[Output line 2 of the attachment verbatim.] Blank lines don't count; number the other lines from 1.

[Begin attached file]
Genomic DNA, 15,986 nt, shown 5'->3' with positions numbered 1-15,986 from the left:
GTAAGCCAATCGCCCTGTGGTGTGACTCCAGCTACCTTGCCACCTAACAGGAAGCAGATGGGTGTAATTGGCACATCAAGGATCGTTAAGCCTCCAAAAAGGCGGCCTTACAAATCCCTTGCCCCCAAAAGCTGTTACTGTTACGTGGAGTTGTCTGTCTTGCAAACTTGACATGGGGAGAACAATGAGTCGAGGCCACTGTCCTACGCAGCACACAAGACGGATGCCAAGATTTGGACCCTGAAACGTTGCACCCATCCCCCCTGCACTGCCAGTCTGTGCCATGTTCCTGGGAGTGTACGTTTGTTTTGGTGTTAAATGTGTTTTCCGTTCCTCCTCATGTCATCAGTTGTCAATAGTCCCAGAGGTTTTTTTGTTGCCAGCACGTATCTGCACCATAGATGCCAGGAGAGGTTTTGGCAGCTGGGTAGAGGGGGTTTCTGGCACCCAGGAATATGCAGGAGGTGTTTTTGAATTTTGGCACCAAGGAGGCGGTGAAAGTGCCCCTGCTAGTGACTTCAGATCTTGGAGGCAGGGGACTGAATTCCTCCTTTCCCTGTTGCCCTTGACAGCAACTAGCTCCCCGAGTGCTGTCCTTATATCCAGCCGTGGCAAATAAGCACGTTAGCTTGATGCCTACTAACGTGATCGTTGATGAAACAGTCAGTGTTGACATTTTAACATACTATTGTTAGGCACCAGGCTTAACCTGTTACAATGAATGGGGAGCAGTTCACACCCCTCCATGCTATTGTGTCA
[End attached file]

GTAAGCCAATCGCCCTGTGGTGTGACTCCAGCTACCTTGCCACCTAACAGGAAGCAGATGGGTGTAATTGGCACATCAAGGATCGTTAAGCCTCCAAAAAGGCGGCCTTACAAATCCCTTGCCCCCAAAAGCTGTTACTGTTACGTGGAGTTGTCTGTCTTGCAAACTTGACATGGGGAGAACAATGAGTCGAGGCCACTGTCCTACGCAGCACACAAGACGGATGCCAAGATTTGGACCCTGAAACGTTGCACCCATCCCCCCTGCACTGCCAGTCTGTGCCATGTTCCTGGGAGTGTACGTTTGTTTTGGTGTTAAATGTGTTTTCCGTTCCTCCTCATGTCATCAGTTGTCAATAGTCCCAGAGGTTTTTTTGTTGCCAGCACGTATCTGCACCATAGATGCCAGGAGAGGTTTTGGCAGCTGGGTAGAGGGGGTTTCTGGCACCCAGGAATATGCAGGAGGTGTTTTTGAATTTTGGCACCAAGGAGGCGGTGAAAGTGCCCCTGCTAGTGACTTCAGATCTTGGAGGCAGGGGACTGAATTCCTCCTTTCCCTGTTGCCCTTGACAGCAACTAGCTCCCCGAGTGCTGTCCTTATATCCAGCCGTGGCAAATAAGCACGTTAGCTTGATGCCTACTAACGTGATCGTTGATGAAACAGTCAGTGTTGACATTTTAACATACTATTGTTAGGCACCAGGCTTAACCTGTTACAATGAATGGGGAGCAGTTCACACCCCTCCATGCTATTGTGTCA